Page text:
Street heart: urban murals as common goods

San Gennaro in Naples
Street artworks are a peculiar type of copyright works, the most striking feature being the support to which they are attached (often someone else’s property), and the fact that they are usually realised without authorisation from the owner of the support.

Hence, what should their legal treatment be?

This is an issue that has re-surfaced from time to time. For instance, readers may remember that, before it was settled out of court, in the US litigation between a street artist and Moschino, the latter had argued that the former’s graffiti could not be protected by copyright because created out of illegality.

Katfriends Giovanni Maria Riccio (University of Salerno and E-Lex) and Federica Pezza weigh in on this matter, offering an Italian perspective and proposal.

Here’s what they write:

“Perfection of the lines, softness of the colours, harmony of the shapes … You are passionate about art, you are in Italy, and this is precisely what you are looking for.

Anyway, that’s not all about Raphael and Michelangelo. And it’s not all about museums. Life goes on and so does art. 

And that’s why we are now facing new artistic phenomena, including street art.

First things first: what is street art?

The expression is generally used to refer to those artworks which are realised in urban contexts without authorisation and located in places accessible to the general public. 

Born in the 1970’s in New York City, street art was a way for Big Apple’s cool kids (and a certain “Taki” was the coolest apparently) to identify themselves and being somehow recognisable in such hectic city. During that time, the phenomenon spread to Europe, further developing and focusing on images rather than words. For this purpose, street artists has employed a number of techniques, including spray cans, brushes, and palettes.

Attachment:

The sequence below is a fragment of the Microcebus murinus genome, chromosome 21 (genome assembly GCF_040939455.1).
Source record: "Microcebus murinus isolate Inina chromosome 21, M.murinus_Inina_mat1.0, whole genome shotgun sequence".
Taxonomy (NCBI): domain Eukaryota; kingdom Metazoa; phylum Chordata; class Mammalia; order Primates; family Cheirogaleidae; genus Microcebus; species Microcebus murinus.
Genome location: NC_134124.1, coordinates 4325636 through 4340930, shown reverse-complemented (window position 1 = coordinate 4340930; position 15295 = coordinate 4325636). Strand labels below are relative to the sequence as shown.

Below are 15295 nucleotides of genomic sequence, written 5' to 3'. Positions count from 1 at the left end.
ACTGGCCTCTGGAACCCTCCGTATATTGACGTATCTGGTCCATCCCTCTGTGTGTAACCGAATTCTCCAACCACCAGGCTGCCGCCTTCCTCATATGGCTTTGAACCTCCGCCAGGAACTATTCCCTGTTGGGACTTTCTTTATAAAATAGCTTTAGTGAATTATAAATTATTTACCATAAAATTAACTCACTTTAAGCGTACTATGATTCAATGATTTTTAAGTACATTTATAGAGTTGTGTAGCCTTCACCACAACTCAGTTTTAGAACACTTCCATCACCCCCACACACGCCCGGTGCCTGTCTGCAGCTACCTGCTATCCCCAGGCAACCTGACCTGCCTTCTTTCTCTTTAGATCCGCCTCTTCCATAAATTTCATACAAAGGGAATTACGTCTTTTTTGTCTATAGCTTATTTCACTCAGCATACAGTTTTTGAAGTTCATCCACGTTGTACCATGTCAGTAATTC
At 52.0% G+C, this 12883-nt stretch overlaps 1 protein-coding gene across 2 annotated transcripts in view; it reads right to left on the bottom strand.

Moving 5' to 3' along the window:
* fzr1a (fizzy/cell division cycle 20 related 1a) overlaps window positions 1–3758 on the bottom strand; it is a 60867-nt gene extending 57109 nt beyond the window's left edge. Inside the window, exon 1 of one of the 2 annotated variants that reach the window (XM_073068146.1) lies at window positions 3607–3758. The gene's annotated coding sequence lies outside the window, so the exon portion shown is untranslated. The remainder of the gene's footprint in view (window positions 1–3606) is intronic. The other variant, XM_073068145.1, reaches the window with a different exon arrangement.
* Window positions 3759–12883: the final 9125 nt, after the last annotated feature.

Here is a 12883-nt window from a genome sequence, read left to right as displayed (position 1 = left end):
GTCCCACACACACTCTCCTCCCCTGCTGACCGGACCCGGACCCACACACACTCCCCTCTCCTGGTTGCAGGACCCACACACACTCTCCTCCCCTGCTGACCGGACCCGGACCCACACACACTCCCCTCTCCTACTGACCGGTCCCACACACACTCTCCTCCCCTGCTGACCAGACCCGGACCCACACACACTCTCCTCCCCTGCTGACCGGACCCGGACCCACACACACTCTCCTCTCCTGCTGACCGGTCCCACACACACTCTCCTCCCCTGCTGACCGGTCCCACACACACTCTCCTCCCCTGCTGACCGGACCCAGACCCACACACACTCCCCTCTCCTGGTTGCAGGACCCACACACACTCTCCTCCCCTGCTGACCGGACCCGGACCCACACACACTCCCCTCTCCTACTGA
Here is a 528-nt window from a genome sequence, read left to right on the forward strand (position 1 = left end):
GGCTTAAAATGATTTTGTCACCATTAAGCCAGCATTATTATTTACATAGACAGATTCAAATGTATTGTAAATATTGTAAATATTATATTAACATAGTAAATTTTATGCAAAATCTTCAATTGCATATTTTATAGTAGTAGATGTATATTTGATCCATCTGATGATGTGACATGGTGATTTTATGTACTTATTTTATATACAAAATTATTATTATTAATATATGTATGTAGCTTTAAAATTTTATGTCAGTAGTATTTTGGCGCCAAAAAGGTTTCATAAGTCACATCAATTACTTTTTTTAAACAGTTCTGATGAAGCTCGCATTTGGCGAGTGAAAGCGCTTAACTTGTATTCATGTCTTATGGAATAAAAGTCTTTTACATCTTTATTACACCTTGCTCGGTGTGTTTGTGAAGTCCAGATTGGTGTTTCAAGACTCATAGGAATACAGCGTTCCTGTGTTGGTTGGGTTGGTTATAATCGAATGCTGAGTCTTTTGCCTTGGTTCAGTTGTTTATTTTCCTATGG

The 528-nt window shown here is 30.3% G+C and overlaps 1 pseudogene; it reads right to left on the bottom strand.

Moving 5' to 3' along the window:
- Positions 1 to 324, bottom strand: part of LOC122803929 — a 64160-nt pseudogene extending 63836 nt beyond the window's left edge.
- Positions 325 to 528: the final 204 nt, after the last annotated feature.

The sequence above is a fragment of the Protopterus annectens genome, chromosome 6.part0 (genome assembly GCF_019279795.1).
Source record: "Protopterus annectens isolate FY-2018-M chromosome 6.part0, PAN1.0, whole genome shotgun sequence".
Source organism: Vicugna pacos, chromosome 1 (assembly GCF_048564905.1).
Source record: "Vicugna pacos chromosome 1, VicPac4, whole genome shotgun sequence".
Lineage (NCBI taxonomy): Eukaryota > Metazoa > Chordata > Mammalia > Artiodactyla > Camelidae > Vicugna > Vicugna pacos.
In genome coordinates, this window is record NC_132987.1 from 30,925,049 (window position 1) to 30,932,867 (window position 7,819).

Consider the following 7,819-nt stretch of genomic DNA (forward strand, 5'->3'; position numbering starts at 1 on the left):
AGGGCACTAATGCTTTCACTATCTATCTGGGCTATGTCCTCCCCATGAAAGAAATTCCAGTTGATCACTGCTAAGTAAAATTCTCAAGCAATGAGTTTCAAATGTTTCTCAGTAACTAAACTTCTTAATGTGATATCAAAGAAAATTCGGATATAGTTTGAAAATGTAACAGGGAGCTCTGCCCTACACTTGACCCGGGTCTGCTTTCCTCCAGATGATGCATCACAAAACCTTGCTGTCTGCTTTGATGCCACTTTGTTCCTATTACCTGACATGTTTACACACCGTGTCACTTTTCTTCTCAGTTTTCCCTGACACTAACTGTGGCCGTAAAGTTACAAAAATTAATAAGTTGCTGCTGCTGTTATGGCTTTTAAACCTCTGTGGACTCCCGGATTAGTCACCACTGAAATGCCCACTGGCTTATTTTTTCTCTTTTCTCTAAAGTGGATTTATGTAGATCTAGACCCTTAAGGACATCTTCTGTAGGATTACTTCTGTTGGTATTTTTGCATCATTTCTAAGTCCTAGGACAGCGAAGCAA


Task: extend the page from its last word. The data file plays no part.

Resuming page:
All good up to this point. Still, what about Italy? Interestingly enough, also our country has had a role to play in this movement. And this role would be massive, according to some. Precisely, the “Italian Taki” was Fernando de Filippi who, during the same period, started plastering his politically engaged posters on the walls of Milan and other Italian and European cities.

Don’t be surprised, Raphael lover. As that artist used to write: “Contradictions are everywhere”.

Banksy in Naples
Street art: protectable works?

The main issue when it comes to street art is assessing whether or not it would be protectable under copyright law.

In Italy, the relevant provisions to be considered are included in Law 22.04.1941 No. 633 (Italian Copyright law, hereinafter ICL). According to Art. 1 ICL, protection is granted to all “creative intellectual works”. Also, protection is “irrespective of the way and type of expression”. Art. 2, No. 4, ICL includes artistic creations in its non-exhaustive list of protectable works.
Unlike other jurisdictions, in Italy there is no statutory fixation requirement. This means that a non-durable work of art is likely to be protected in our legal system if the other requirements for protection are satisfied.

So, what’s the matter with street art?